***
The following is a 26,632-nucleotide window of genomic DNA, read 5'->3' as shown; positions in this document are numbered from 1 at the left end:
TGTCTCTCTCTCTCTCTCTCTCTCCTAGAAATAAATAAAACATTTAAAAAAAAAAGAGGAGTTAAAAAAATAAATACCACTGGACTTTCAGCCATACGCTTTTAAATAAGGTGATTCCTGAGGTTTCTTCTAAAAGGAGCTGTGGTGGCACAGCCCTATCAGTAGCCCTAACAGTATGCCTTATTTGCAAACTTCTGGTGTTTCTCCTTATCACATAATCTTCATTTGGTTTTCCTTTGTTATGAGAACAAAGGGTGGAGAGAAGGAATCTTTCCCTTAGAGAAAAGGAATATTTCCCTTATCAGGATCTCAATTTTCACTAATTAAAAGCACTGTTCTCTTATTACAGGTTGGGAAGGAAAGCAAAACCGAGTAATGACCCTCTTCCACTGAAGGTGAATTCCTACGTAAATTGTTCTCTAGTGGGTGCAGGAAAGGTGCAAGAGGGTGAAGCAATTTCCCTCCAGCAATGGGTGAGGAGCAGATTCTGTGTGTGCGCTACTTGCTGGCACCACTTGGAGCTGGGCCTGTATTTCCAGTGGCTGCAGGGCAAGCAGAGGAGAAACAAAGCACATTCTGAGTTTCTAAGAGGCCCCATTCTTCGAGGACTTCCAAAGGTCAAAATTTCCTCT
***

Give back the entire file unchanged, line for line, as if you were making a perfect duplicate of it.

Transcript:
The following is a 26,632-nucleotide window of genomic DNA, read 5'->3' as shown; positions in this document are numbered from 1 at the left end:
TGTCTCTCTCTCTCTCTCTCTCTCCTAGAAATAAATAAAACATTTAAAAAAAAAAGAGGAGTTAAAAAAATAAATACCACTGGACTTTCAGCCATACGCTTTTAAATAAGGTGATTCCTGAGGTTTCTTCTAAAAGGAGCTGTGGTGGCACAGCCCTATCAGTAGCCCTAACAGTATGCCTTATTTGCAAACTTCTGGTGTTTCTCCTTATCACATAATCTTCATTTGGTTTTCCTTTGTTATGAGAACAAAGGGTGGAGAGAAGGAATCTTTCCCTTAGAGAAAAGGAATATTTCCCTTATCAGGATCTCAATTTTCACTAATTAAAAGCACTGTTCTCTTATTACAGGTTGGGAAGGAAAGCAAAACCGAGTAATGACCCTCTTCCACTGAAGGTGAATTCCTACGTAAATTGTTCTCTAGTGGGTGCAGGAAAGGTGCAAGAGGGTGAAGCAATTTCCCTCCAGCAATGGGTGAGGAGCAGATTCTGTGTGTGCGCTACTTGCTGGCACCACTTGGAGCTGGGCCTGTATTTCCAGTGGCTGCAGGGCAAGCAGAGGAGAAACAAAGCACATTCTGAGTTTCTAAGAGGCCCCATTCTTCGAGGACTTCCAAAGGTCAAAATTTCCTCT